Vitality

The Big O: Physiological Reasons Why You May Have Orgasmic Dysfunction

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Here's what may be getting in between you and your big moment. Pixabay, Public Domain

Climaxing may be the high point of sex for a good portion of the sexually active population, but for about 80 percent of women and 28 percent of men (yes, they can have difficulty too), the orgasm remains elusive. While failing to reach the big “O” is often chalked up to psychological reasons, such as stress or anxiety, a recent study has found that the problem lies more in the body than the mind for some.

To gather their information, the team of researchers from the Mayo Clinic and the Indiana University School of Medicine reviewed available literature on sexual anatomy and neuroanatomy in an effort to discover potential reasons for why men and women might fail to orgasm. For men, the ability to orgasm is based on a delicate balance between the parasympathetic nervous system, which controls the body during periods of rest, and the sympathetic nervous system, which controls the body’s “fight-or-flight” response. The researchers found that men’s sexual dysfunction often arises from an imbalance in these systems. For example, in patients with lifelong premature ejaculation, the sympathetic system is typically overactive, and the parasympathetic system is underactive.

For women, on the other hand, dysfunction is often more of a physical problem than a nerve one. The clitoris, a small erectile tissue within the vagina, is most associated with the female orgasm. During sex, it moves toward the outer vaginal wall, and, according to the researchers, the closer it gets to the wall, the more likely the woman is to achieve an orgasm. This is most likely to occur when having sex in missionary (woman on bottom) and cowgirl position (woman on top), IFL Science reported.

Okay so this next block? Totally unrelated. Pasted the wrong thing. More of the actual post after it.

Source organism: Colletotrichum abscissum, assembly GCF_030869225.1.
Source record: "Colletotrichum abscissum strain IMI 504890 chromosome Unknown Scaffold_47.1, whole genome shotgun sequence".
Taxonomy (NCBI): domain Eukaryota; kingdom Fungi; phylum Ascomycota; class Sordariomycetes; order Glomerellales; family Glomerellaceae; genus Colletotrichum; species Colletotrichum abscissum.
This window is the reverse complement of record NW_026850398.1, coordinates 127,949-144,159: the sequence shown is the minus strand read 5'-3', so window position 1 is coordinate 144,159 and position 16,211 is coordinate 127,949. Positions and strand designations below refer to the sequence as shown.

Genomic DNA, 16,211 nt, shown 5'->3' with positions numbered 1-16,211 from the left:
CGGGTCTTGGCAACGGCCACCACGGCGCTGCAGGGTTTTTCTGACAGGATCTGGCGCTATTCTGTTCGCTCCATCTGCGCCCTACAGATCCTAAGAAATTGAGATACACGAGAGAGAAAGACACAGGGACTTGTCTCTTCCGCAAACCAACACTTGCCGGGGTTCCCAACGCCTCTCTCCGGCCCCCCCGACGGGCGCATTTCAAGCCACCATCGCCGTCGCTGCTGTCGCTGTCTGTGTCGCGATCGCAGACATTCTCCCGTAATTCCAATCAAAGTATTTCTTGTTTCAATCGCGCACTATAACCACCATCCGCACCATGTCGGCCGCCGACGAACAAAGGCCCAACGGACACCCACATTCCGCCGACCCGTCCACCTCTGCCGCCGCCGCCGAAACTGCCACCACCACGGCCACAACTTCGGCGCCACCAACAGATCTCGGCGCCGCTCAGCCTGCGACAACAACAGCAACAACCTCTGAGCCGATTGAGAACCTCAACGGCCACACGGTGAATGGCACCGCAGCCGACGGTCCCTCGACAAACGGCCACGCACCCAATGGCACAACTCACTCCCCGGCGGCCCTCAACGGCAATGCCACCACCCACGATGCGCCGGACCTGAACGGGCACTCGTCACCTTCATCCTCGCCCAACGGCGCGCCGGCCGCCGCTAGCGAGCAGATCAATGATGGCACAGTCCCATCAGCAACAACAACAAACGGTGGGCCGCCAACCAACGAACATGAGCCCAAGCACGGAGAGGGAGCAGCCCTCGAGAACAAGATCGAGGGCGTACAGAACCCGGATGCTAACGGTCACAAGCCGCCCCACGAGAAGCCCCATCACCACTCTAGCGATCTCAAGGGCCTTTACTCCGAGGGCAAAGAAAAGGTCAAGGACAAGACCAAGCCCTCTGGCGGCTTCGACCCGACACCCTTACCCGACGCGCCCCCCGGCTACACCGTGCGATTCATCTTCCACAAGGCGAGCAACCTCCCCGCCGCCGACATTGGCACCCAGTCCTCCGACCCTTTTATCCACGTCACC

While the clitoris plays an important role in the female orgasm, the study did not rule out the existence of the “G-spot,” but rather proposed that the elusive location may vary and that every woman may have “her own constellation of pudendal nerve branching that creates her own, personal G-spot location.” The distance between the clitoris and the vaginal opening has also been found to affect orgasmic success.

In a press release, lead researcher Dr. Elizabeth Emhardt said that although we often believe the sexual experience and the ability to climax is based on confidence, ability to trust, and openness, this study may suggest otherwise. “What if variations in sexual anatomy actually set the foundation for differences in sexual experience, and we aren't in control of our sexual experiences as much as we once thought?” she proposed.

Understanding the specific anatomical reasons behind sexual dysfunction could lead to individualized medicine, tailored to each patient, which will help to ensure that every sexual experience is a satisfying one. After all, orgasms aren't just fun, they're healthy as well. Sexual climaxes have been shown to keep the mind young and release pain-relieving and sleep-inducing hormones.

Source: Emhardt E, Siegel J, Hoffman L. Anatomic Variation and Orgasm: Could Variations in Anatomy Explain Differences in Orgasmic Success? Clinical Anatomy. 2016

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